A Politically Split Congress Can Perhaps Fuel Federal Surveillance Reforms

Part of a law that authorizes warrantless snooping is about to expire, opening up a opportunity to better protect our privacy rights.


The National Security Agency (NSA) is urging Congress to renew its secret surveillance authorities before they expire at the end of the year. Split control of Congress provides an excellent opportunity for lawmakers to take the time to reform these laws so that American citizens have stronger protections from unwarranted snooping that's supposed to only be used to track foreign spies and terrorists.

On Thursday, NSA Director and Army Gen. Paul Nakasone spoke at a virtual panel discussion presented by the U.S. Privacy and Civil Liberties Oversight Board to urge the renewal of "one of the U.S. government's most important intelligence authorities." He's referring to Section 702 of the Foreign Intelligence Surveillance Act (FISA). FISA authorizes the NSA to engage in secret surveillance to keep track of potential foreign threats, overseen by the Foreign Intelligence Surveillance Court, which is supposed to make sure that Americans' Fourth Amendment protections against warrantless snooping are honored.

Or that's the ideal, anyway. In reality, particularly in the wake of 9/11, the NSA has repeatedly been caught secretly collecting and tracking far more domestic data than Americans had been told. Section 215 of the USA PATRIOT ACT, passed in 2001, also fueled the secret collection of Americans' online communications and phone records. The extent of the surveillance was partly exposed by Edward Snowden's leaks in 2013, and since then there's been significant political debate over and some modest reforms of these authorities to better protect Americans' data privacy.

We also can't talk about federal surveillance authorities anymore without talking about the federal investigation surrounding President Donald Trump over whether he or his aides had been compromised by Russian interests on the campaign trail leading up to the 2016 election. We've subsequently learned that the FBI had submitted misleading warrant applications to the Foreign Intelligence Surveillance Court in order to get authorization to wiretap former aide Carter Page. Then we learned that the FBI regularly does a lousy job of properly documenting most of the warrants it submits to the Foreign Intelligence Surveillance Court when asking for permission to snoop on Americans and misuses these authorities to investigate domestic crimes, not foreign espionage.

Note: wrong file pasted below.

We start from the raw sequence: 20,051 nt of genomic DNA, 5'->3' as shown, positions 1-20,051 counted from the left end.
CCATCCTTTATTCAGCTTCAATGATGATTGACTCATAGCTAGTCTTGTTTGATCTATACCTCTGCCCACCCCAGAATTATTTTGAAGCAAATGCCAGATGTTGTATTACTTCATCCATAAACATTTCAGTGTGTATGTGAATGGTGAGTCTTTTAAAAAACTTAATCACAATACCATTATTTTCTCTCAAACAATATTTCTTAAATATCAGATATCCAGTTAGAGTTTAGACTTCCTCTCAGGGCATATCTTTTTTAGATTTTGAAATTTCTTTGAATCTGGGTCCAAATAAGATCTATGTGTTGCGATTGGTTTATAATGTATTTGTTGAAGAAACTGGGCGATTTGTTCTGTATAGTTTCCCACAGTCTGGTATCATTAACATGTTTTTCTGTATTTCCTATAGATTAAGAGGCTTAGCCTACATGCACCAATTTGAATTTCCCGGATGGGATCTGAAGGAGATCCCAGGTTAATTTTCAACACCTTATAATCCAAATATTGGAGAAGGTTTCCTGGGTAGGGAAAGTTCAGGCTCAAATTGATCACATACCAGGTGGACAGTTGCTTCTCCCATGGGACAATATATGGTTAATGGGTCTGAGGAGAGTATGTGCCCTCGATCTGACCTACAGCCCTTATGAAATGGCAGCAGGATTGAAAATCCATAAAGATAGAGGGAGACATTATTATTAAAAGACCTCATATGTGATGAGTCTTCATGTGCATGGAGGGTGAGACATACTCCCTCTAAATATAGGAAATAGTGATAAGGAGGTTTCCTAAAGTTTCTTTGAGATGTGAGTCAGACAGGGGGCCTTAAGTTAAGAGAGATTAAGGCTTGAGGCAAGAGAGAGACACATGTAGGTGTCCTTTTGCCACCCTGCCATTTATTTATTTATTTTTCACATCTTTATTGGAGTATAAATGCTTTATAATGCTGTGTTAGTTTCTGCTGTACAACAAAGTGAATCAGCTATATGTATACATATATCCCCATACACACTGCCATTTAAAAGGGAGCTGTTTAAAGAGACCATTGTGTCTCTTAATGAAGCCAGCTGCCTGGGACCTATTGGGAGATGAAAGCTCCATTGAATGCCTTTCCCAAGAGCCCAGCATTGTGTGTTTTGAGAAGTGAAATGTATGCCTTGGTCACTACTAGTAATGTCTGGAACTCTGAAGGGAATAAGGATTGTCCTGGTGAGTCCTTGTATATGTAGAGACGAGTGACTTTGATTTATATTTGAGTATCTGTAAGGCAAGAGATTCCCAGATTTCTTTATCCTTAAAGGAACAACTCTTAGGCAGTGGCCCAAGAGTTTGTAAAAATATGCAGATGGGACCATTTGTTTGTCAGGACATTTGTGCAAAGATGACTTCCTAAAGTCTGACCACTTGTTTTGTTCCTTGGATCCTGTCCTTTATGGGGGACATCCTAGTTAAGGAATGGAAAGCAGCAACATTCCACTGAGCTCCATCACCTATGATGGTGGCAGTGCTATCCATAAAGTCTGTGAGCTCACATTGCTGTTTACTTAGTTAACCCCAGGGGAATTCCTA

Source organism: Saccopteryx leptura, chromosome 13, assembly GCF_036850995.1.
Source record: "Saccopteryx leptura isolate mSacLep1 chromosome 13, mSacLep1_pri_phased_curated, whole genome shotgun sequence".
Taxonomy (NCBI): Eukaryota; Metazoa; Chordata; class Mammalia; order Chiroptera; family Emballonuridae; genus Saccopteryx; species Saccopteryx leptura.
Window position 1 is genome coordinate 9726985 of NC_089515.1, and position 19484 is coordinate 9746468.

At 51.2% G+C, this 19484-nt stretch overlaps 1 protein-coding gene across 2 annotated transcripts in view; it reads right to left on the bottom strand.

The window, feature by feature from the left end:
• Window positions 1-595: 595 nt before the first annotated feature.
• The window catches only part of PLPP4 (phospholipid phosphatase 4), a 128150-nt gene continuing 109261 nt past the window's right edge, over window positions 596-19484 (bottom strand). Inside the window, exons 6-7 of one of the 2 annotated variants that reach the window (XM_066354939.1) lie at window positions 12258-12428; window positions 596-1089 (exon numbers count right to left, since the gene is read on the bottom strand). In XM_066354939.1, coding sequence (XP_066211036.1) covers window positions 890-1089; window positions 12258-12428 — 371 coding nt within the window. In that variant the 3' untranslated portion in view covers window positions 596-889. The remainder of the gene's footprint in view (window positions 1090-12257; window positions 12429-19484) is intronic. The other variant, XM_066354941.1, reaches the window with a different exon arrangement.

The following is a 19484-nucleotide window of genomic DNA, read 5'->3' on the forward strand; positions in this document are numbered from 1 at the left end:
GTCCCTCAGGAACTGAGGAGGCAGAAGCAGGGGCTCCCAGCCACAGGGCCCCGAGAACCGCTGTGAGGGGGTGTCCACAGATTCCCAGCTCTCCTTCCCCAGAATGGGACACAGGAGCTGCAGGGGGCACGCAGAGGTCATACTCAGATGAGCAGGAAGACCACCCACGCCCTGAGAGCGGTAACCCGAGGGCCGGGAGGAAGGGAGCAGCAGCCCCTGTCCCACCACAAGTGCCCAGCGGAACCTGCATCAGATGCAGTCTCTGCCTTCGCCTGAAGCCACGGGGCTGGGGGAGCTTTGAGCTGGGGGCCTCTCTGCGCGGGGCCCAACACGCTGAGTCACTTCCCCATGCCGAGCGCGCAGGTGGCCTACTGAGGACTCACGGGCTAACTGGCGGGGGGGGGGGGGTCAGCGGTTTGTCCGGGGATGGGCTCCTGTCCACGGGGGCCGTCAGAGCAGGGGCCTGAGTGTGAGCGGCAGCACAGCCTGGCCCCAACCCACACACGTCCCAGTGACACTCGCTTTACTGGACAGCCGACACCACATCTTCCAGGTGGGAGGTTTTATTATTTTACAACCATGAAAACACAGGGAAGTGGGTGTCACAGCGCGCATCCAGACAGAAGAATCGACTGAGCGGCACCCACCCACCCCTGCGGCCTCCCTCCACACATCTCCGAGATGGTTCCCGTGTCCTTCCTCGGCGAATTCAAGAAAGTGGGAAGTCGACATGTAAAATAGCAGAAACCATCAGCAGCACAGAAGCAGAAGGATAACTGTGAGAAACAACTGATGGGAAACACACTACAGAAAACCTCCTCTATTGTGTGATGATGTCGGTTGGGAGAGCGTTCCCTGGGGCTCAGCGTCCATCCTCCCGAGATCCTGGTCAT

That surveillance was different from the surveillance authorized by Section 702, but nevertheless, what happened with Page and Trump has caused a greater number of Republicans to be more critical and invested in limiting the power to snoop on Americans. There had always been a handful of Republicans concerned—Sen. Rand Paul (R–Ky.) regularly drew attention to the Fourth Amendment issues at play when Barack Obama was president and long before Trump ever decided to run. But many Republican lawmakers prior to Trump were happy cheerleaders for NSA surveillance, as were many Democrats. There was a small core of bipartisan opponents and critics, but they were typically greatly outnumbered by supporters.

Trump changed that math, and ultimately that's good for American citizens. Trump is, however, part of the reason why Section 702 is still a problem. Despite expressing anger on Twitter about FISA surveillance and the snooping of his staff, he and Republicans nevertheless approved the renewal of these Section 702 authorities in early 2018. In the process, Trump and his Republican allies rejected a bunch of proposed reforms, including one requiring warrants to access any data the NSA incidentally collects from Americans.

But by the end of Trump's term, he was less willing to support the surveillance status quo. As data collection authorities permitted by the USA Freedom Act (which replaced the surveillance authorities once granted by the USA PATRIOT ACT) were set to be renewed in 2020, Trump threatened to veto a renewal bill. Again, some reforms had been proposed but then blocked by the Senate that would have better protected Americans from secret surveillance. But once Trump made his threat, Republicans who had previously voted for renewal changed their stance, and, suddenly, it didn't have enough votes to pass at all. Those authorities ended up sunsetting.

And so, then, the current lack of trust in government and the polarized relationship between the two parties actually makes the prospect of further reforms more possible than it might have been before. Because political party control over both the House and Senate is so narrow, that bipartisan group demanding reform has more power to stop renewal if reforms don't happen. Negotiation may be necessary.

"The American people and indeed people all around the world have lost the ability to have a private conversation over digital networks," Cindy Cohn, executive director of the Electronic Frontier Foundation, said during the panel discussion. Now is a great time to amend Section 702 to make sure that Americans have the proper protections against warrantless federal surveillance.